3 min read

What's better - a VPN, or KVM software?

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The need to access your work-based files and documents securely is paramount in today’s forced remote work situation. But when working from home, how are you supposed to access files stored on your business’ network securely?

There are two options available to you: VPNs, and KVM software.


A VPN, which stands for Virtual Private Network, transforms your home’s wi-fi into a private network. While your wi-fi may be password protected, the data that travels through it isn’t encrypted.

This means that when visiting a website without a VPN, anyone who has gained access to your network can read, store, and analyze any data that passes between your device, and the website itself — and this works in the same way if you’re connecting to your business’ network.

A good VPN will prevent the logging of any of this data, as well as create end-to-end encryption between the two networks that are communicating with each other. And once a VPN had connected to your business’ network, you’ll be able to access your company’s server as if you were in the building. This makes accessing your files truly simple, and will provide you with the most secure connection possible.

There is one caveat, however — when using a VPN, it is critical that you only install that VPN on a trusted device. A trusted device is usually your laptop provided to you by your employer, and will be subject to the security guidelines your business’ digital ecosystem maintains.

This means your trusted device will have up-to-date anti-virus software, a firewall, and any other protective measures your company has put in place.

If you use an unsecured device in tandem with a VPN, it’s akin to the myth of an ostrich burying its head in the sand due to the threat of a lion — your connection may be secure, but one of your endpoints is not.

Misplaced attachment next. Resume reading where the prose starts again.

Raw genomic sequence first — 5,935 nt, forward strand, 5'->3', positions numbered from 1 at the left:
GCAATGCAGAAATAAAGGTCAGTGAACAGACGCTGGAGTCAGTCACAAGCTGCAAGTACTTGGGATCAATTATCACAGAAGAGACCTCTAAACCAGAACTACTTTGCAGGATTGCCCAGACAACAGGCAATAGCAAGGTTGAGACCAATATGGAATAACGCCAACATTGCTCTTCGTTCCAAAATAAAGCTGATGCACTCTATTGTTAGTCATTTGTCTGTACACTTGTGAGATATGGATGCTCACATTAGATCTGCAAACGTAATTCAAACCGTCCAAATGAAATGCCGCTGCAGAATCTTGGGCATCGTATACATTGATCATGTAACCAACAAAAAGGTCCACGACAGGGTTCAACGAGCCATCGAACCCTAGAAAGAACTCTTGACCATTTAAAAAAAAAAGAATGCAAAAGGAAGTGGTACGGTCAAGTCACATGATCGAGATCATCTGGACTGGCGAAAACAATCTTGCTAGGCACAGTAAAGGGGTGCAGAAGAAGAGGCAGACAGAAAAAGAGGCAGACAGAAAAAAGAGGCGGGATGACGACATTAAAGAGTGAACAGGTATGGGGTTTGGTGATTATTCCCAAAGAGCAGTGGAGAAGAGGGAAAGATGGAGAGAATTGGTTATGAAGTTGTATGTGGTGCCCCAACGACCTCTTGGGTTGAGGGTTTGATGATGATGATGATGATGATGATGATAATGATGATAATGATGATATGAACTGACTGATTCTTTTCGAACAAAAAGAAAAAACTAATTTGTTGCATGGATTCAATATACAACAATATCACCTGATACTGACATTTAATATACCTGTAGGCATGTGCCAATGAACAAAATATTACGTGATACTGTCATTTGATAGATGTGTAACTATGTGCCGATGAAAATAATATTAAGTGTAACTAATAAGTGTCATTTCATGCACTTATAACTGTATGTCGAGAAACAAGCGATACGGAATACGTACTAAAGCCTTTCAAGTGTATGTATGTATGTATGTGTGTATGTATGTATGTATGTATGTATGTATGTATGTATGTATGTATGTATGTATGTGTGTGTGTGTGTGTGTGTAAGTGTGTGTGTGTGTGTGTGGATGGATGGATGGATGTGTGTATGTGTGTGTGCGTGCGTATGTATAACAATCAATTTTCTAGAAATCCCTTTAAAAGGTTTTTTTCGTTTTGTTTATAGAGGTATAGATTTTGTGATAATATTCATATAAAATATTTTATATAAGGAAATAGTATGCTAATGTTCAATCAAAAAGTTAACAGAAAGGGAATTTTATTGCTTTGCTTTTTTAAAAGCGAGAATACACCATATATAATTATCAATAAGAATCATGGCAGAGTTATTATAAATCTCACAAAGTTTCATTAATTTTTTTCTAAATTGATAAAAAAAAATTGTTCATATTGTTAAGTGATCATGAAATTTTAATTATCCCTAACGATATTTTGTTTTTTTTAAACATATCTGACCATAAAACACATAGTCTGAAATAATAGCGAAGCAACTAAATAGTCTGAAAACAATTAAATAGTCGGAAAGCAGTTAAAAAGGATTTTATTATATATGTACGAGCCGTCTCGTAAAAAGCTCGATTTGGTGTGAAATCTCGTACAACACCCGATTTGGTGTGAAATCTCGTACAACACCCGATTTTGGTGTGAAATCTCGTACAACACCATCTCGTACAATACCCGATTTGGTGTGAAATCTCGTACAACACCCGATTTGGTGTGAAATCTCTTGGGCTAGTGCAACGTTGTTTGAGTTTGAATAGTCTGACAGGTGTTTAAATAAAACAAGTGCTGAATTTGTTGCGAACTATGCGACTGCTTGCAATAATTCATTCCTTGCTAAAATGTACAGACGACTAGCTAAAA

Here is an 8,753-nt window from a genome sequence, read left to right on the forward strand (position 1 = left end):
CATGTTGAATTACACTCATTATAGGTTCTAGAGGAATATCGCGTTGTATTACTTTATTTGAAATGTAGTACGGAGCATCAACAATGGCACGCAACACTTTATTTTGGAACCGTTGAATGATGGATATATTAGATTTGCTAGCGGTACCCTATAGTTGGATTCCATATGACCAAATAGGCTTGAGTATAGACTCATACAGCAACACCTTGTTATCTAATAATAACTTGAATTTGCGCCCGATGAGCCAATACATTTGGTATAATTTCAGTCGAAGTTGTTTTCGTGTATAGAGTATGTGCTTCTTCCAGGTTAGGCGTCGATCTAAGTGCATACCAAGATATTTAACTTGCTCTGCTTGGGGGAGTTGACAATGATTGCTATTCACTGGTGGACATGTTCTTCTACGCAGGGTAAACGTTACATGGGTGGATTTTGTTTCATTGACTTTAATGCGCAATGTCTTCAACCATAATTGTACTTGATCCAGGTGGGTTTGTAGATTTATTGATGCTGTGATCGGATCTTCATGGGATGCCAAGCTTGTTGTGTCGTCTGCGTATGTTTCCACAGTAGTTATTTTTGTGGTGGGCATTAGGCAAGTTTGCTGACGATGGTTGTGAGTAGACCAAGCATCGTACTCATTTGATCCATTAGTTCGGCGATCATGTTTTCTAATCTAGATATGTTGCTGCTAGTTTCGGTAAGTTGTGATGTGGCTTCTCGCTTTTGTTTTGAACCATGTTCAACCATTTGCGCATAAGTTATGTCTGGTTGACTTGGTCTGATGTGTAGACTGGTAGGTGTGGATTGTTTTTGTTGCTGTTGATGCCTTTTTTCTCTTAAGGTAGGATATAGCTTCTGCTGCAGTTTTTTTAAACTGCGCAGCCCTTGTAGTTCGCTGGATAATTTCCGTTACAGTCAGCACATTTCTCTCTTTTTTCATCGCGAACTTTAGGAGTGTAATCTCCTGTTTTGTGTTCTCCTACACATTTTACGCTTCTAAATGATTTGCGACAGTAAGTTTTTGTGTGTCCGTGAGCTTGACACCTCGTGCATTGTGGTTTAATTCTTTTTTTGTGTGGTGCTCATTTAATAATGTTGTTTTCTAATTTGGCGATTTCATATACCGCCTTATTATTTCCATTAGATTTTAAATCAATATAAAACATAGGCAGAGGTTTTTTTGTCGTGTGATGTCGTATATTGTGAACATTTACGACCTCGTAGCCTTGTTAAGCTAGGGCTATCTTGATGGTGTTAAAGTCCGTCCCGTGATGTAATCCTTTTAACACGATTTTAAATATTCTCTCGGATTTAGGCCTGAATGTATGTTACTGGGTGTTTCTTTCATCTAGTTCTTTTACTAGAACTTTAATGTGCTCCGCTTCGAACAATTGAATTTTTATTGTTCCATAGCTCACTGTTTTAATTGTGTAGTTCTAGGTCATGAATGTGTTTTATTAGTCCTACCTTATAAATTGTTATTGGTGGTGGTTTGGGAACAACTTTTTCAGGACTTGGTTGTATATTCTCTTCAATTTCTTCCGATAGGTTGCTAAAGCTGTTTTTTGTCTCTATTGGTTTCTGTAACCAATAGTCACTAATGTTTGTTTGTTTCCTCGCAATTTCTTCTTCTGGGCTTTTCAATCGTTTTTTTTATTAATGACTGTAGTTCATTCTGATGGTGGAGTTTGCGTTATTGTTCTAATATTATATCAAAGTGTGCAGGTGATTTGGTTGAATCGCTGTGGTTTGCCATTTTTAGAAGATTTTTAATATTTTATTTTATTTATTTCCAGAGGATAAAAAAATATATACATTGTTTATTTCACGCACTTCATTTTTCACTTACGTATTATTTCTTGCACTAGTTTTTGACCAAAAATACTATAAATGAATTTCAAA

End-to-end encryption is only as secure as the endpoints — and if your personal laptop or device that has the VPN installed is hacked, or has been hacked, the culprit will be able to hijack your VPN connection, and therefore have access to your business’ network and files.

So, if you plan on using a VPN, make sure you only use a trusted device.


This is where KVM software comes into play. Short for Keyboard, Video, and Mouse, KVM software essentially transforms your laptop into a remote control. Through a KVM client, you can connect to a device in your office (you’ll need credentials from your system administrator), and actually remotely control the device in your physical office.

Your personal laptop’s screen will show you what is happening on your work device in the office — transferring video data in between the two devices. When you perform a keystroke on your personal device at home, that data will be passed to your work device in the office, and same with Mose movements and clicks.

Basically, the KVM client turns your personal device’s screen into a window showing you what the device in your office is doing, and turns your keyboard and mouse into a set of controls.

After this connection has been established, you can access your files in your business’ network just like you were there — because essentially, you are. Since the only data that is passing through your wi-fi at home is that of keyboard, video, and mouse, it’s very difficult for a hacker to interpret or make any sense of this data, ensuring a secure connection between your home and your business’ network.


While using a VPN is a bit easier and more secure than KVM software, both will help you achieve the same goal — what it truly comes down to is whether or not you are using a trusted device.

If the device you are using is up-to-date on all of your business’ security measures, a VPN will work better for you — but if you must use an untrusted device, KVM software is most definitely the best option.

Speak with your system administrator or CIO if you have any questions about whether your device should be considered trusted or untrusted — this will be different for every business, and it’s always best to err on the side of caution when dealing with the treasure trove of data that is your business’ network.

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